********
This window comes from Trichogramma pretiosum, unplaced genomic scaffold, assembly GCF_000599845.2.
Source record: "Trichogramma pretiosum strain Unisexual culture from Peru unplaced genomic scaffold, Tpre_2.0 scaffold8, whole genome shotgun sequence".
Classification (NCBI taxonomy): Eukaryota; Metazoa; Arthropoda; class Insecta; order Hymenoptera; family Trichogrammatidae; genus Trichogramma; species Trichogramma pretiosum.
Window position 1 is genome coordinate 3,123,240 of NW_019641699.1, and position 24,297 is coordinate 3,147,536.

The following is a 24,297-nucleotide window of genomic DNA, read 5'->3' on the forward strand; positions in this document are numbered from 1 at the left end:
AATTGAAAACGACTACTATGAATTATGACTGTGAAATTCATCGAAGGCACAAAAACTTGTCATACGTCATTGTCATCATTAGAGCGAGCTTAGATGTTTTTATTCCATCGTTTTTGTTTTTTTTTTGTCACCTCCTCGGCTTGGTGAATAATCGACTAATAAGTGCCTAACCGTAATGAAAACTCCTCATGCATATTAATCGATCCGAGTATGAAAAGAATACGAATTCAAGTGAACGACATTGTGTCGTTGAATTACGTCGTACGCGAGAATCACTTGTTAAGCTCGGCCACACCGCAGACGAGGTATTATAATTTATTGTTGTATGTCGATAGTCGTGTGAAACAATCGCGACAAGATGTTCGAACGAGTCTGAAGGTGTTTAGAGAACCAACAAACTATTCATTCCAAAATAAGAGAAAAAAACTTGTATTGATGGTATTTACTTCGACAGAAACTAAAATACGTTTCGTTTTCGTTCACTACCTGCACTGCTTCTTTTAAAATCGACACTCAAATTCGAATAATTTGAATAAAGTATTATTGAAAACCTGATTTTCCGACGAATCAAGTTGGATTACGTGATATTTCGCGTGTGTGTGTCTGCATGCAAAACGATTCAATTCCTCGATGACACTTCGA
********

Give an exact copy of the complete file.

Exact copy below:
This window comes from Trichogramma pretiosum, unplaced genomic scaffold, assembly GCF_000599845.2.
Source record: "Trichogramma pretiosum strain Unisexual culture from Peru unplaced genomic scaffold, Tpre_2.0 scaffold8, whole genome shotgun sequence".
Classification (NCBI taxonomy): Eukaryota; Metazoa; Arthropoda; class Insecta; order Hymenoptera; family Trichogrammatidae; genus Trichogramma; species Trichogramma pretiosum.
Window position 1 is genome coordinate 3,123,240 of NW_019641699.1, and position 24,297 is coordinate 3,147,536.

The following is a 24,297-nucleotide window of genomic DNA, read 5'->3' on the forward strand; positions in this document are numbered from 1 at the left end:
AATTGAAAACGACTACTATGAATTATGACTGTGAAATTCATCGAAGGCACAAAAACTTGTCATACGTCATTGTCATCATTAGAGCGAGCTTAGATGTTTTTATTCCATCGTTTTTGTTTTTTTTTTGTCACCTCCTCGGCTTGGTGAATAATCGACTAATAAGTGCCTAACCGTAATGAAAACTCCTCATGCATATTAATCGATCCGAGTATGAAAAGAATACGAATTCAAGTGAACGACATTGTGTCGTTGAATTACGTCGTACGCGAGAATCACTTGTTAAGCTCGGCCACACCGCAGACGAGGTATTATAATTTATTGTTGTATGTCGATAGTCGTGTGAAACAATCGCGACAAGATGTTCGAACGAGTCTGAAGGTGTTTAGAGAACCAACAAACTATTCATTCCAAAATAAGAGAAAAAAACTTGTATTGATGGTATTTACTTCGACAGAAACTAAAATACGTTTCGTTTTCGTTCACTACCTGCACTGCTTCTTTTAAAATCGACACTCAAATTCGAATAATTTGAATAAAGTATTATTGAAAACCTGATTTTCCGACGAATCAAGTTGGATTACGTGATATTTCGCGTGTGTGTGTCTGCATGCAAAACGATTCAATTCCTCGATGACACTTCGA